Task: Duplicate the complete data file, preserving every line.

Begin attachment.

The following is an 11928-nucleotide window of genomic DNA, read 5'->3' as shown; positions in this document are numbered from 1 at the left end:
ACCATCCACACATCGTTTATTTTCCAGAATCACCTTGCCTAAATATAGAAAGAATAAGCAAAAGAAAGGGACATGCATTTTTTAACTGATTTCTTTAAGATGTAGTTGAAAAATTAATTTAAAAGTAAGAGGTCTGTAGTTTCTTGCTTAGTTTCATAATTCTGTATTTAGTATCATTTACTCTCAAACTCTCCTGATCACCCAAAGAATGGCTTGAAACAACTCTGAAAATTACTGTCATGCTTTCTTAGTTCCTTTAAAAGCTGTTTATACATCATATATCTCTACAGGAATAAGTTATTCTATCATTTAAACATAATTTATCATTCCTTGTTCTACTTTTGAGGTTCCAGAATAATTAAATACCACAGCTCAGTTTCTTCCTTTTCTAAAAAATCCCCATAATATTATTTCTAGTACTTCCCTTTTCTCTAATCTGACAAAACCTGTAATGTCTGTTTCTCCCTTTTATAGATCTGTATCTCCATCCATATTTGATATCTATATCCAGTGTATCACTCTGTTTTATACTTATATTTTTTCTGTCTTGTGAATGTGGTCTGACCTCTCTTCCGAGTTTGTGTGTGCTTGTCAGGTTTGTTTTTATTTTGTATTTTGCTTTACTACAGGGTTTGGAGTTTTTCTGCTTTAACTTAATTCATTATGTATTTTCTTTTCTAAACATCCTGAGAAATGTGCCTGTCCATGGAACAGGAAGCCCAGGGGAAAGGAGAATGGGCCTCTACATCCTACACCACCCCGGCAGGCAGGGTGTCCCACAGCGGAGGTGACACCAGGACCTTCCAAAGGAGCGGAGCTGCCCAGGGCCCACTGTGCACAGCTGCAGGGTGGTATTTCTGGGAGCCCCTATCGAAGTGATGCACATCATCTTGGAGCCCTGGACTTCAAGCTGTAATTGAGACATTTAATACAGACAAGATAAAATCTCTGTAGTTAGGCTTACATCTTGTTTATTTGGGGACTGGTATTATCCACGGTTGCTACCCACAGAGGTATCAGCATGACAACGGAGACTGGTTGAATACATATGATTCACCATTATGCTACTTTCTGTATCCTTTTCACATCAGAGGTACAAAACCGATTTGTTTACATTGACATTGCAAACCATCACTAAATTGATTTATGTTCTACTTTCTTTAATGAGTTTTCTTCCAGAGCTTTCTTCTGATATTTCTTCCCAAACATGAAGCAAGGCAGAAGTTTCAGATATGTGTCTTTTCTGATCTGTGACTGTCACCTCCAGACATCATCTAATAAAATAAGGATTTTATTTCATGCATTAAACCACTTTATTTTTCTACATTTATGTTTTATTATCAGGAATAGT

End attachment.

The following is an 11928-nucleotide window of genomic DNA, read 5'->3' as shown; positions in this document are numbered from 1 at the left end:
ACCATCCACACATCGTTTATTTTCCAGAATCACCTTGCCTAAATATAGAAAGAATAAGCAAAAGAAAGGGACATGCATTTTTTAACTGATTTCTTTAAGATGTAGTTGAAAAATTAATTTAAAAGTAAGAGGTCTGTAGTTTCTTGCTTAGTTTCATAATTCTGTATTTAGTATCATTTACTCTCAAACTCTCCTGATCACCCAAAGAATGGCTTGAAACAACTCTGAAAATTACTGTCATGCTTTCTTAGTTCCTTTAAAAGCTGTTTATACATCATATATCTCTACAGGAATAAGTTATTCTATCATTTAAACATAATTTATCATTCCTTGTTCTACTTTTGAGGTTCCAGAATAATTAAATACCACAGCTCAGTTTCTTCCTTTTCTAAAAAATCCCCATAATATTATTTCTAGTACTTCCCTTTTCTCTAATCTGACAAAACCTGTAATGTCTGTTTCTCCCTTTTATAGATCTGTATCTCCATCCATATTTGATATCTATATCCAGTGTATCACTCTGTTTTATACTTATATTTTTTCTGTCTTGTGAATGTGGTCTGACCTCTCTTCCGAGTTTGTGTGTGCTTGTCAGGTTTGTTTTTATTTTGTATTTTGCTTTACTACAGGGTTTGGAGTTTTTCTGCTTTAACTTAATTCATTATGTATTTTCTTTTCTAAACATCCTGAGAAATGTGCCTGTCCATGGAACAGGAAGCCCAGGGGAAAGGAGAATGGGCCTCTACATCCTACACCACCCCGGCAGGCAGGGTGTCCCACAGCGGAGGTGACACCAGGACCTTCCAAAGGAGCGGAGCTGCCCAGGGCCCACTGTGCACAGCTGCAGGGTGGTATTTCTGGGAGCCCCTATCGAAGTGATGCACATCATCTTGGAGCCCTGGACTTCAAGCTGTAATTGAGACATTTAATACAGACAAGATAAAATCTCTGTAGTTAGGCTTACATCTTGTTTATTTGGGGACTGGTATTATCCACGGTTGCTACCCACAGAGGTATCAGCATGACAACGGAGACTGGTTGAATACATATGATTCACCATTATGCTACTTTCTGTATCCTTTTCACATCAGAGGTACAAAACCGATTTGTTTACATTGACATTGCAAACCATCACTAAATTGATTTATGTTCTACTTTCTTTAATGAGTTTTCTTCCAGAGCTTTCTTCTGATATTTCTTCCCAAACATGAAGCAAGGCAGAAGTTTCAGATATGTGTCTTTTCTGATCTGTGACTGTCACCTCCAGACATCATCTAATAAAATAAGGATTTTATTTCATGCATTAAACCACTTTATTTTTCTACATTTATGTTTTATTATCAGGAATAGT